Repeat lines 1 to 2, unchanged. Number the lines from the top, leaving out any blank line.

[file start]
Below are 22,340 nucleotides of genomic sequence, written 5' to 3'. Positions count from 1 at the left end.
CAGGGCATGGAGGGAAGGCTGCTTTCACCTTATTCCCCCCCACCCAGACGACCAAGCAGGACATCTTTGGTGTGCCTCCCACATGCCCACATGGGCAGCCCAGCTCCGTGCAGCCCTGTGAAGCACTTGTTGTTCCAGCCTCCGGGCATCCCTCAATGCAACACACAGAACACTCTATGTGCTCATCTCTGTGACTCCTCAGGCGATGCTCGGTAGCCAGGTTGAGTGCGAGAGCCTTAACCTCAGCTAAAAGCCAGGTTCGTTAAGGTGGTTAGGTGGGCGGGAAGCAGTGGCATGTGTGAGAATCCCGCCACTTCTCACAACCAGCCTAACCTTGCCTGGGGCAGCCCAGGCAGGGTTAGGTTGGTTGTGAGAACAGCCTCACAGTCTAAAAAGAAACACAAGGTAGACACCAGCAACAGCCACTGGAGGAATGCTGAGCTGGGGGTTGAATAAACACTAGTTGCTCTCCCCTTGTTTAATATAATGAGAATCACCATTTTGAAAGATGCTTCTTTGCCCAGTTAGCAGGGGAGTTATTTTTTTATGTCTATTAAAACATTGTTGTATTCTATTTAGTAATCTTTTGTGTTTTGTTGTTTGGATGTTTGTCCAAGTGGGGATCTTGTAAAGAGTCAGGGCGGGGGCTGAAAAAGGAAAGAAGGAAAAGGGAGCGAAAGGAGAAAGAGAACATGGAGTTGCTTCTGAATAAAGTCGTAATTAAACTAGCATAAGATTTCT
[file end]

Below are 22,340 nucleotides of genomic sequence, written 5' to 3'. Positions count from 1 at the left end.
CAGGGCATGGAGGGAAGGCTGCTTTCACCTTATTCCCCCCCACCCAGACGACCAAGCAGGACATCTTTGGTGTGCCTCCCACATGCCCACATGGGCAGCCCAGCTCCGTGCAGCCCTGTGAAGCACTTGTTGTTCCAGCCTCCGGGCATCCCTCAATGCAACACACAGAACACTCTATGTGCTCATCTCTGTGACTCCTCAGGCGATGCTCGGTAGCCAGGTTGAGTGCGAGAGCCTTAACCTCAGCTAAAAGCCAGGTTCGTTAAGGTGGTTAGGTGGGCGGGAAGCAGTGGCATGTGTGAGAATCCCGCCACTTCTCACAACCAGCCTAACCTTGCCTGGGGCAGCCCAGGCAGGGTTAGGTTGGTTGTGAGAACAGCCTCACAGTCTAAAAAGAAACACAAGGTAGACACCAGCAACAGCCACTGGAGGAATGCTGAGCTGGGGGTTGAATAAACACTAGTTGCTCTCCCCTTGTTTAATATAATGAGAATCACCATTTTGAAAGATGCTTCTTTGCCCAGTTAGCAGGGGAGTTATTTTTTTATGTCTATTAAAACATTGTTGTATTCTATTTAGTAATCTTTTGTGTTTTGTTGTTTGGATGTTTGTCCAAGTGGGGATCTTGTAAAGAGTCAGGGCGGGGGCTGAAAAAGGAAAGAAGGAAAAGGGAGCGAAAGGAGAAAGAGAACATGGAGTTGCTTCTGAATAAAGTCGTAATTAAACTAGCATAAGATTTCT